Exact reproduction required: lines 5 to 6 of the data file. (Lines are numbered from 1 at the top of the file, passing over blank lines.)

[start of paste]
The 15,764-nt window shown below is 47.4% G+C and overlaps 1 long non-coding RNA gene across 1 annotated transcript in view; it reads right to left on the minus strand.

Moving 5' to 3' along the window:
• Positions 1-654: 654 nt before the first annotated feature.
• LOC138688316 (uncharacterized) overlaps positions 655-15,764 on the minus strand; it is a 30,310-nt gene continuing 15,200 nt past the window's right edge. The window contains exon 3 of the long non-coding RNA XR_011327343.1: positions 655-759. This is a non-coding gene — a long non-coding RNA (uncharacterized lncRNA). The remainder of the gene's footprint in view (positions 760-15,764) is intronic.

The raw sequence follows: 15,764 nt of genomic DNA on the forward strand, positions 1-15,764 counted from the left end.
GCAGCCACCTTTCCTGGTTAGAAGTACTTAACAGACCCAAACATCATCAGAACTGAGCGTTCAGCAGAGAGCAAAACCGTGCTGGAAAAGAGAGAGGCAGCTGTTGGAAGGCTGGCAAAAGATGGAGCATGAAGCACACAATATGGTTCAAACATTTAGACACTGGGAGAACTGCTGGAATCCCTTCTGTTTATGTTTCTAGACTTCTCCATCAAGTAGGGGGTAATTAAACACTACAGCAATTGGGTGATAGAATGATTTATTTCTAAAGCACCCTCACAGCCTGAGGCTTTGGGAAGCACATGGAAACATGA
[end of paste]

The raw sequence follows: 15,764 nt of genomic DNA on the forward strand, positions 1-15,764 counted from the left end.
GCAGCCACCTTTCCTGGTTAGAAGTACTTAACAGACCCAAACATCATCAGAACTGAGCGTTCAGCAGAGAGCAAAACCGTGCTGGAAAAGAGAGAGGCAGCTGTTGGAAGGCTGGCAAAAGATGGAGCATGAAGCACACAATATGGTTCAAACATTTAGACACTGGGAGAACTGCTGGAATCCCTTCTGTTTATGTTTCTAGACTTCTCCATCAAGTAGGGGGTAATTAAACACTACAGCAATTGGGTGATAGAATGATTTATTTCTAAAGCACCCTCACAGCCTGAGGCTTTGGGAAGCACATGGAAACATGA